Santa Cruz Mountain Towns

Santa Cruz County, CA is most famous for its eponymous coastal city, Santa Cruz. Many people have also heard of the towns that sprawl down the shoreline along the Monterey Bay – Soquel, Aptos, Capitola, Rio Del Mar, and Watsonville, or the hamlet of Davenport that is accessed by Highway 1 to the north. But there’s another part of Santa Cruz County that is less well-known – the mountain towns.


The Santa Cruz Mountains are part of California’s Pacific Coast Range. They’re a rugged range covered in picturesque coastal redwood, live oak, douglas fir, madrone, bay, and laurel trees. The logging industry began exploiting the area’s profitable forest resources in the mid-to-late 1800’s, and as a result, a handful of towns popped up along the ridge to support timber extraction. While several of these became ghost towns when the industry waned, others remained viable mountain communities whose remoteness – combined with their proximity to major cities such as San Jose and San Francisco – made them ideal hometowns for an eclectic collection of hippies, artists, back-to-the-landers, work-from-homers, and folks who didn’t mind a longer commute to Silicon Valley.

Somehow, after living in Santa Cruz for almost a year, I hadn’t made the drive up into the mountains until last week. Sure, I had traveled Highway 17 – the terrifying mountain pass road between Santa Cruz and San Jose that carries over 60,000 cars a day – but that hardly counts. I hadn’t yet gone to visit places like Felton, Ben Lomond, Brookdale, and Boulder Creek, and that clearly needed to change.


It’s amazing how far you feel from Santa Cruz while wandering in these villages. Maybe the depth and darkness of the redwood forest transports you to another time and place, because the city of surfing, beaches, and the boardwalk seems to be a world away. The roads are windy and slow, and the towns have a distinctive mountain-town pace and vibe.

Each of these towns holds a smattering of buildings from the 1800’s – some very brightly painted – as well as a host of old bars and motels right out of the 1950’s. I stumbled into several murals, including one elaborate depiction of the San Lorenzo Valley log flume, a wooden-trestle construction that once carried redwood boards from these forests down to the Santa Cruz wharf for transportation.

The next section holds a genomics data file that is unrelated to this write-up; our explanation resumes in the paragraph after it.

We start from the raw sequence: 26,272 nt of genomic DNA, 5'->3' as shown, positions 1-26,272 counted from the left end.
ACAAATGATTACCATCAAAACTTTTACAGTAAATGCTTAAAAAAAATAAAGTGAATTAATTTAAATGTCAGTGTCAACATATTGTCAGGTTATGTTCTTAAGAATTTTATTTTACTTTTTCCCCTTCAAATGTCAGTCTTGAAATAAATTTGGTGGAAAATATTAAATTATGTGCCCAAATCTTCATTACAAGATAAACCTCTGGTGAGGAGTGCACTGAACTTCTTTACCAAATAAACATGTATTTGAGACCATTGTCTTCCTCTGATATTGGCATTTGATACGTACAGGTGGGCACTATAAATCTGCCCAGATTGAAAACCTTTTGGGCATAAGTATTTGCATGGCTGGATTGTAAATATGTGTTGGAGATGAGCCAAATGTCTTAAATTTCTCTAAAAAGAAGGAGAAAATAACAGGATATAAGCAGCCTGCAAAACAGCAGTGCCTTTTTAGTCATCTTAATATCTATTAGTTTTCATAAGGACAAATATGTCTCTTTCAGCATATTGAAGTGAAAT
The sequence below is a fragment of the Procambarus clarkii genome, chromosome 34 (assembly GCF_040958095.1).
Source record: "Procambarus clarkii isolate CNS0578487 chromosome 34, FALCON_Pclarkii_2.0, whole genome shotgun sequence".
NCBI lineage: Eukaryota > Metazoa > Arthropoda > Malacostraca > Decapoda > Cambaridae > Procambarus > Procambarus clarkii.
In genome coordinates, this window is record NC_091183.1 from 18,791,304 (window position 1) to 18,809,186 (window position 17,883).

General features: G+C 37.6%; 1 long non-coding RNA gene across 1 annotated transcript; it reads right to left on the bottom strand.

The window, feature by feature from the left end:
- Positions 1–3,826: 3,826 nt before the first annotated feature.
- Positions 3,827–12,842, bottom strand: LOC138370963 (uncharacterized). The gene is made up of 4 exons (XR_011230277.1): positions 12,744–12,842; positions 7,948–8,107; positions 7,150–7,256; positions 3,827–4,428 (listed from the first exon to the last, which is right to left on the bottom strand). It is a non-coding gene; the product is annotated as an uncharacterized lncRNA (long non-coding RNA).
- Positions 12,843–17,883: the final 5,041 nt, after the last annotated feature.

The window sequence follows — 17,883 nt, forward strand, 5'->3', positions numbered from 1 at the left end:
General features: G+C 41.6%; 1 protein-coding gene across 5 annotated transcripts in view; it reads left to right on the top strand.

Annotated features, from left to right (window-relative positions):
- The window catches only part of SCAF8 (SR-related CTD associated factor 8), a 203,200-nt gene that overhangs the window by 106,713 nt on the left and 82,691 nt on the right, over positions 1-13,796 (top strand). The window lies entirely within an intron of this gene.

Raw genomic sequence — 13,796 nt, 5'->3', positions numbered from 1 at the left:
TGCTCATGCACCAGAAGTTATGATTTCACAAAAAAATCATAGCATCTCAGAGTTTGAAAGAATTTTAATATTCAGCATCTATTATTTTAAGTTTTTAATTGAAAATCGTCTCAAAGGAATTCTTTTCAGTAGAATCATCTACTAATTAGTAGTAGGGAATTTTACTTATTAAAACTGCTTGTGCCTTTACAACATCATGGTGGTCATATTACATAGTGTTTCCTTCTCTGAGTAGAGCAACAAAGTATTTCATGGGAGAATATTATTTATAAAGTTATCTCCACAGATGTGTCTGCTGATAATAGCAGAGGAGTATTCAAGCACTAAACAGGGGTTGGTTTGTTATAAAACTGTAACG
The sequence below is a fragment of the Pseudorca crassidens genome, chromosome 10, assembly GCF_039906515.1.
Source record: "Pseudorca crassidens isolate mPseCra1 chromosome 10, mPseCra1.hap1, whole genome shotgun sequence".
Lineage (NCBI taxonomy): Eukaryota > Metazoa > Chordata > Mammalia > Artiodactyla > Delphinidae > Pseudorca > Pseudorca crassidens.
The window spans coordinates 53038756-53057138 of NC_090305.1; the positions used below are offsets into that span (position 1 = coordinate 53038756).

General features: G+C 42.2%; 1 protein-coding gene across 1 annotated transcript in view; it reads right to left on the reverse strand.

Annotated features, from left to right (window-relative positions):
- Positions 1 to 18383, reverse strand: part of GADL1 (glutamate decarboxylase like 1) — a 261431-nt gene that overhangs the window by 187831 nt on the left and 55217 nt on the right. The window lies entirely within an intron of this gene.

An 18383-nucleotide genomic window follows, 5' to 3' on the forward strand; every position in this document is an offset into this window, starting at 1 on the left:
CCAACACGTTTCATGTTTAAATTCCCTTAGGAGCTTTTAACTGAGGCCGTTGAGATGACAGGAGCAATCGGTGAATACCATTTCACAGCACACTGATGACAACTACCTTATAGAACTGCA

There are more than a few cute-looking cafes and down-home style restaurants as well as antique and gift shops in each downtown too. But what struck me most was the preponderance of old signs. Random, I know, but they made an impression on me. I’m not sure I’ve ever seen such a high density of quirky old-school neon signs in such small communities. I loved them, and had a great time taking pictures of their various and sundry incarnations while cruising around.

I had read that Santa Cruz’s mountain towns provided good hideouts for people looking to be hidden, and, as such, harbored a fair amount of methamphetamine labs and users as well as pot farms and other quasi-legal operations. While I can’t attest to the truth of that statement, I can say that these communities are clearly serving as “base camps” for a proportionally similar homeless and transient population to the one we’ve got in downtown Santa Cruz. As I walked down Boulder Creek’s main street, I passed six or seven homeless folks with their pitbull companions seated on the curbs. And, at the same time, out of the corner of my eye, a Tesla pulled up with a fifty-something man behind the wheel. Yes, this contrast exists here too, I thought, recognizing once again the overwhelming gap between the haves and the have-nots that is on display throughout the state of California. Here it was in microcosm, in a former logging town five hundred feet above the coastline. One hundred and fifty years ago, that man would have been the head of a redwood mill; now he almost certainly works in a Cupertino tech firm. And those men looking for handouts in front of the grocery store might have once been itinerant loggers.


Maybe times don’t really change all that much. Indeed, my attraction to all those old neon signs seems to suggest so.




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